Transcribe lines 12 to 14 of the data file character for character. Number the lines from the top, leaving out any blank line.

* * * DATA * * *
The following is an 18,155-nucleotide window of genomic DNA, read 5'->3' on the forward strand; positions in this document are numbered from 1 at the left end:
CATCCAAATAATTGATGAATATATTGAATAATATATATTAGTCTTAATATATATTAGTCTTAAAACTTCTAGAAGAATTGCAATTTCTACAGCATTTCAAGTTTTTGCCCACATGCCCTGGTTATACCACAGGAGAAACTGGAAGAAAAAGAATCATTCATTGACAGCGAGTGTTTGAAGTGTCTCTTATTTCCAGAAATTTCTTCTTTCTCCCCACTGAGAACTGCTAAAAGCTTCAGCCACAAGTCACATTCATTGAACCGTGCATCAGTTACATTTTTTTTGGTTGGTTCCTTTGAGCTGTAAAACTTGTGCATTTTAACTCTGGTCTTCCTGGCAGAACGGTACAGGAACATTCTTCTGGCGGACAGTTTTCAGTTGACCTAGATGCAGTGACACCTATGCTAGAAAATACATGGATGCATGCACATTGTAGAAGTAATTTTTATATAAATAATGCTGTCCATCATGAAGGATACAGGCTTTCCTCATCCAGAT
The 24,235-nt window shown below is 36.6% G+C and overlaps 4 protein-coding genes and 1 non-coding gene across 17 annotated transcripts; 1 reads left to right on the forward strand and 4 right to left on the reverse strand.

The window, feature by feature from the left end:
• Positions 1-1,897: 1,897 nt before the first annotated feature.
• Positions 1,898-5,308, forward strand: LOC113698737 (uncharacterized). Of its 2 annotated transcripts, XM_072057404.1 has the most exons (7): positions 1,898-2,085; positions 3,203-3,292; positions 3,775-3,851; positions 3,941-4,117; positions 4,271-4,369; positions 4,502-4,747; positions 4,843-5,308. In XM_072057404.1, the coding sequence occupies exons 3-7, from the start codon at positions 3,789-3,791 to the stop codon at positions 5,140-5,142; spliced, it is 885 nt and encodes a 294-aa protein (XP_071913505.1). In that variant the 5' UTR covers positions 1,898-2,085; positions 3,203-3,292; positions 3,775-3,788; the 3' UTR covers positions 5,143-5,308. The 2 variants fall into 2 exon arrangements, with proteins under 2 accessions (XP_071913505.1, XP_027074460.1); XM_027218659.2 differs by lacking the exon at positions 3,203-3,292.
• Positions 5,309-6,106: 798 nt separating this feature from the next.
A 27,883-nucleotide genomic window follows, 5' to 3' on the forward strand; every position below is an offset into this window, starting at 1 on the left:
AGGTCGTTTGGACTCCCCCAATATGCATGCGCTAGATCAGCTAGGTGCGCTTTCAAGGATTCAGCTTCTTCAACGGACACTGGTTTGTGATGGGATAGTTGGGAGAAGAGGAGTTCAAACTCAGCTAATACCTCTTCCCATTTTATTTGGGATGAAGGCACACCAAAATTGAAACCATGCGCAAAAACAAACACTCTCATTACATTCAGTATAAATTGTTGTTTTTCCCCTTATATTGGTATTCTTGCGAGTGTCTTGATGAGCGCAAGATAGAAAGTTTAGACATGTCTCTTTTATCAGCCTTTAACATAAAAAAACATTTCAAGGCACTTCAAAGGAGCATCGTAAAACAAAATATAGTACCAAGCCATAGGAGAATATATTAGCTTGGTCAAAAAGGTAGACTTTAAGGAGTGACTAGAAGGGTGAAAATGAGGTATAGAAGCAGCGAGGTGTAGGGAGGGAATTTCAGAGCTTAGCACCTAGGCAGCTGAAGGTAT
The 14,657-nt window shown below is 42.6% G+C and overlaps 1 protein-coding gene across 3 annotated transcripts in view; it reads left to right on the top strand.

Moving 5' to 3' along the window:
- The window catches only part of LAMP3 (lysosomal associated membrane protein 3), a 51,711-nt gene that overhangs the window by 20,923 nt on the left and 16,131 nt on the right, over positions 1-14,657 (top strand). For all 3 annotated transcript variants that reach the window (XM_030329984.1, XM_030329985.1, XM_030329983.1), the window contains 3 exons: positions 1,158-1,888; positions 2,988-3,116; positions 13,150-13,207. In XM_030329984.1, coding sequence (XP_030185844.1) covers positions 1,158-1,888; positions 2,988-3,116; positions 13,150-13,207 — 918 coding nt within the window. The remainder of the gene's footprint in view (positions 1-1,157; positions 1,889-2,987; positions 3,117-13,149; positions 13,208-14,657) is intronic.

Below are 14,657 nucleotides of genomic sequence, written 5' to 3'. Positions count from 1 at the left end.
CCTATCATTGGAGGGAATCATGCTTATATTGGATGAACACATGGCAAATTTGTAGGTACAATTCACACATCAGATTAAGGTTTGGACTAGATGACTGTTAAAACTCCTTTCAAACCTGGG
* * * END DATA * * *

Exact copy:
- The window catches only part of LAMP3 (lysosomal associated membrane protein 3), a 51,711-nt gene that overhangs the window by 20,923 nt on the left and 16,131 nt on the right, over positions 1-14,657 (top strand). For all 3 annotated transcript variants that reach the window (XM_030329984.1, XM_030329985.1, XM_030329983.1), the window contains 3 exons: positions 1,158-1,888; positions 2,988-3,116; positions 13,150-13,207. In XM_030329984.1, coding sequence (XP_030185844.1) covers positions 1,158-1,888; positions 2,988-3,116; positions 13,150-13,207 — 918 coding nt within the window. The remainder of the gene's footprint in view (positions 1-1,157; positions 1,889-2,987; positions 3,117-13,149; positions 13,208-14,657) is intronic.

Below are 14,657 nucleotides of genomic sequence, written 5' to 3'. Positions count from 1 at the left end.
CCTATCATTGGAGGGAATCATGCTTATATTGGATGAACACATGGCAAATTTGTAGGTACAATTCACACATCAGATTAAGGTTTGGACTAGATGACTGTTAAAACTCCTTTCAAACCTGGG